Welcome to our new web site!

To give our readers a chance to experience all that our new website has to offer, we have made all content freely avaiable, through October 1, 2018.

During this time, print and digital subscribers will not need to log in to view our stories or e-editions.

State education secretary: ‘Pieces are in place’


New Mexico “is poised to do some great things” in public education, the new secretary of the New Mexico Public Education Department (NMPED) told the Bulletin.

A former Las Cruces Public Schools teacher and principal and New Mexico State University regent, Arsenio Romero, Ph.D. was named NMPED secretary March 6 by Gov. Michelle Lujan Grisham, replacing Kurt Steinhaus, who retired.

“With his broad range of experience as a teacher, a principal, and superintendent in districts across the state, I have full confidence that (Romero) will continue to build innovation and access for New Mexico students,” Lujan Grisham said. “Dr. Romero has the vision and expertise to implement the changes our public education system needs.”

“He was my first choice” (to succeed Steinhaus), said state Sen. Bill Soules of Las Cruces, who is chair of the Senate Education Committee.

The legislature overwhelmingly passed House Bill 130 less than a week after Romero became NMPED secretary, increasing instructional time for most New Mexico school districts. Lujan Grisham signed it into law March 16, the day after Romero was confirmed as NMPED secretary by the state Senate.

During the session, the legislature and governor also approved an average six percent pay raise for educators and doubled the salary for educational assistants.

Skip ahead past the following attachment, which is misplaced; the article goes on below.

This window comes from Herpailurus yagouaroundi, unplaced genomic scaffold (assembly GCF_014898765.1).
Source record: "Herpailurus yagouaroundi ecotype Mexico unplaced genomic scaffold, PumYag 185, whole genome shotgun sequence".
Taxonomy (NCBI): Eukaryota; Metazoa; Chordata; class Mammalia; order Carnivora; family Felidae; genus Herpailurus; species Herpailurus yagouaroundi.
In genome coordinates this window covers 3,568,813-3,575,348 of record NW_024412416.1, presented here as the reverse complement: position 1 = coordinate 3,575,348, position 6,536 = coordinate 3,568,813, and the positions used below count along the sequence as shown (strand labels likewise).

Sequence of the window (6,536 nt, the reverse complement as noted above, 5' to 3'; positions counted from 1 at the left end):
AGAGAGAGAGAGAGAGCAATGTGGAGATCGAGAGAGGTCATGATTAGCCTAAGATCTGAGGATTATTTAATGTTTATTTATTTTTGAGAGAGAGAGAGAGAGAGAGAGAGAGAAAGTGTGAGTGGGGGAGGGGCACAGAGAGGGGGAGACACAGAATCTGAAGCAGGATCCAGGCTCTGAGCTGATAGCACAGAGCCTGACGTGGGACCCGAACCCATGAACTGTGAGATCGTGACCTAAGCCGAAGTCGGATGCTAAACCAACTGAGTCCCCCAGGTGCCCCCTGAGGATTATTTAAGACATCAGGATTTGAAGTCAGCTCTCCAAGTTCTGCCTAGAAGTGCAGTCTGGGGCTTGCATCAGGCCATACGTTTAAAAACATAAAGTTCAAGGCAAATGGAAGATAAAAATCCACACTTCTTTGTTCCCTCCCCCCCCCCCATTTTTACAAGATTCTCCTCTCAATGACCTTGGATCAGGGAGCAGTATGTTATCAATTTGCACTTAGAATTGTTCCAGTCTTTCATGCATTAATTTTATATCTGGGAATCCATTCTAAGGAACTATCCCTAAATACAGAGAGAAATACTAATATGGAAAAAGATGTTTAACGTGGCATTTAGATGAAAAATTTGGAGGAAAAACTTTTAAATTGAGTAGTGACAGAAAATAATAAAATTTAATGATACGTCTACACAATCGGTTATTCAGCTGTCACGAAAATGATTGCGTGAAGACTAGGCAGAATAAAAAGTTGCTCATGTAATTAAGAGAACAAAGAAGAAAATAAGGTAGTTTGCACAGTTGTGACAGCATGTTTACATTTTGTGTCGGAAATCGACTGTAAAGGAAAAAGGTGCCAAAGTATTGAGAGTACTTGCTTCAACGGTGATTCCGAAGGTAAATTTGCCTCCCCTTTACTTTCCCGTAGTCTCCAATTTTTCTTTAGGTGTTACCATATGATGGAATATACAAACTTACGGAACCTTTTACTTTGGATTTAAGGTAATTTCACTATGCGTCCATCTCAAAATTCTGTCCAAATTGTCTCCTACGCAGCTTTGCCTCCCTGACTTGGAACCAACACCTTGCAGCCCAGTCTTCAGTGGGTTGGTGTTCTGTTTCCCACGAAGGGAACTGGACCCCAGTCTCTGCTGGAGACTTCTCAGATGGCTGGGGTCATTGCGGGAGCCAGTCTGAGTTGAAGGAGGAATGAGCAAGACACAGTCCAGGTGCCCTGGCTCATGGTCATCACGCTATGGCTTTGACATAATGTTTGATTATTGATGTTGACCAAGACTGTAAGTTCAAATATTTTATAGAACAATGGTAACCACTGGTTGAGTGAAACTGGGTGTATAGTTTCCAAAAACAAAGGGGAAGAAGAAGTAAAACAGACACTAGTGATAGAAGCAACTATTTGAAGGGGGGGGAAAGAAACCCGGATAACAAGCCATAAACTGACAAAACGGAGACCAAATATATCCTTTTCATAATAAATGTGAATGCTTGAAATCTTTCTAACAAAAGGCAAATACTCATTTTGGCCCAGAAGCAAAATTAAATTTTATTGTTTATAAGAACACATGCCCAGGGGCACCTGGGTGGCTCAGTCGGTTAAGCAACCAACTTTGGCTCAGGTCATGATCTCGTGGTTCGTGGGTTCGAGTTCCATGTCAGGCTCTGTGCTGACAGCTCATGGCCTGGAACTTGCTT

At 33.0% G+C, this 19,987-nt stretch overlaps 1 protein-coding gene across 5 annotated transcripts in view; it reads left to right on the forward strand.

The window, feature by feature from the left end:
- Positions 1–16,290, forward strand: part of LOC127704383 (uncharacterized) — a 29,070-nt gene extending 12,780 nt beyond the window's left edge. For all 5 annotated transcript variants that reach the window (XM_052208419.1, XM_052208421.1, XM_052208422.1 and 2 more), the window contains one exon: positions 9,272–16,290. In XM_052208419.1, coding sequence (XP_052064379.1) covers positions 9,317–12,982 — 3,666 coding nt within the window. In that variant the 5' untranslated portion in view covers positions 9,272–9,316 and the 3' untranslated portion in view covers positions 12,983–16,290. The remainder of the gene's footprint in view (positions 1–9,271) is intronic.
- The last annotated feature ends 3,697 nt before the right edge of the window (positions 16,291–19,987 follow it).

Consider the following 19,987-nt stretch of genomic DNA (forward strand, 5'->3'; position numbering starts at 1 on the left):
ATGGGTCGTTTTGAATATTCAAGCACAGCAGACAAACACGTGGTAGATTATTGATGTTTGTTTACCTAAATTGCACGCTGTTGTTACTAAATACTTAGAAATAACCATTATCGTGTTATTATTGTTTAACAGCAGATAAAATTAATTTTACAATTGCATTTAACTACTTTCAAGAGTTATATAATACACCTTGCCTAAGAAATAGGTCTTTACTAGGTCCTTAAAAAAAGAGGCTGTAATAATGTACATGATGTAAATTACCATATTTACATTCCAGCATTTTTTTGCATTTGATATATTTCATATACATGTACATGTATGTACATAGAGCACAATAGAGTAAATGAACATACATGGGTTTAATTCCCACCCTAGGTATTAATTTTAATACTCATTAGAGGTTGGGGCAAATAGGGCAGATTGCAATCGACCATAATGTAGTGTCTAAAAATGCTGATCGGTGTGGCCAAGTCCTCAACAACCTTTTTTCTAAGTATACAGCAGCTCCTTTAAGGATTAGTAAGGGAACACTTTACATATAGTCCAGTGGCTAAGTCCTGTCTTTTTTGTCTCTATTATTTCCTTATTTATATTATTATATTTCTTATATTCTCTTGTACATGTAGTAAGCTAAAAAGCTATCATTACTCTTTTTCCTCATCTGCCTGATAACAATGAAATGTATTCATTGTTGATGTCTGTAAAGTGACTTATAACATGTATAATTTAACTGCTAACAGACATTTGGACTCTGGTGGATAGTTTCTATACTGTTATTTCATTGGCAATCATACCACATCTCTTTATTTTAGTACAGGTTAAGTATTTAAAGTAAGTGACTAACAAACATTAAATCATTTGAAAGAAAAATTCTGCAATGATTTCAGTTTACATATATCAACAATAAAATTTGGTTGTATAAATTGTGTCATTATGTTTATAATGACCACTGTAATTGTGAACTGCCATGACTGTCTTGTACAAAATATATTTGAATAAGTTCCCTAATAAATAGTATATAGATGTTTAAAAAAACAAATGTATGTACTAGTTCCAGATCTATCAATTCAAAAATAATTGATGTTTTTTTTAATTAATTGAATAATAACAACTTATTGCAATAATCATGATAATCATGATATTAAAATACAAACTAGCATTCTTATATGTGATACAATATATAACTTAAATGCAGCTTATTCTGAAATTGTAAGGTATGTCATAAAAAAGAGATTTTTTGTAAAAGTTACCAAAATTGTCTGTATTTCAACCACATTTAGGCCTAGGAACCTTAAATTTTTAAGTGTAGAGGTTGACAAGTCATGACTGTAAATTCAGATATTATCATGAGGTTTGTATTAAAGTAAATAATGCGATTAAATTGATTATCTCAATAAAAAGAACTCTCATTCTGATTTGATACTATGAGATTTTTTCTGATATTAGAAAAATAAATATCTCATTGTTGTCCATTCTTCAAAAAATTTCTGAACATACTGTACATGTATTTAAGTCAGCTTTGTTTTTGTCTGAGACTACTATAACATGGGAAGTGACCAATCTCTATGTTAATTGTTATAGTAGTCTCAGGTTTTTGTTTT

With that kind of support from the governor and legislature and “a great team” at NMPED, “All the pieces are in place,” Romero said. “We are going to have results.”

In addition to increased learning time for students, Romero said he wants NMPED to base its decisions on “accurate, reliable data,” and said an upgraded data system and website will soon be in place.

He said the department also must continue to focus on the 2018 Yazzie/Martinez court ruling that mandates New Mexico provide students with a sufficient public education, including at-risk students.

Another priority, Romero said, is addressing the high turnover among teachers, principals and superintendents in New Mexico schools. Through better recruitment and retention efforts, the state can “build pipelines” to fill teacher shortages that also train future principals and superintendents, he said.

The state should focus on each student’s educational career from age 3-4 until he or she is ready to enter the workforce, Romero said. That means seeing the state Early Childhood Education and Care Department, NMPED and the state Higher Education Department “as an aligned entity,” he said.

“It’s about building relationships” among educators, administrators and legislators and the governor to “do what’s best for kids,” Romero said.

A parent (Romero and his wife, Amber, have four children enrolled in LCPS schools, including one who is autistic), former elementary school teacher and principal, superintendent and university regent, “now I have the opportunity to bring it all together,” Romero said.

Romero, who turns 49 this month, has a bachelor’s degree in elementary education and a Ph.D. in educational management and development, both from NMSU. He has a master’s degree in educational leadership from the University of New Mexico. Romero maintains a home in Las Cruces.

A native of Belen (his mother taught first grade there for 25 years), Romero began his career in education as an elementary school teacher and principal in Las Cruces. He served as assistant superintendent for instruction and transformation for Roswell Independent School District before being named superintendent and CEO of Deming Public Schools. He became superintendent in Los Lunas in January 2021.

Romero was named national superintendent of the year by the Association of Latino Superintendents and Administrations in 2019 and was named 2021 administrator of the year by the New Mexico Association of Elementary Principals.

NMPED receives about 47 percent of New Mexico’s annual budget and oversees the education of nearly 325,000 K-12 students in 89 school districts across the state that range in size from about 75,000 students in Albuquerque Public Schools and 25,000 in LCPS to fewer than 100 in some rural districts.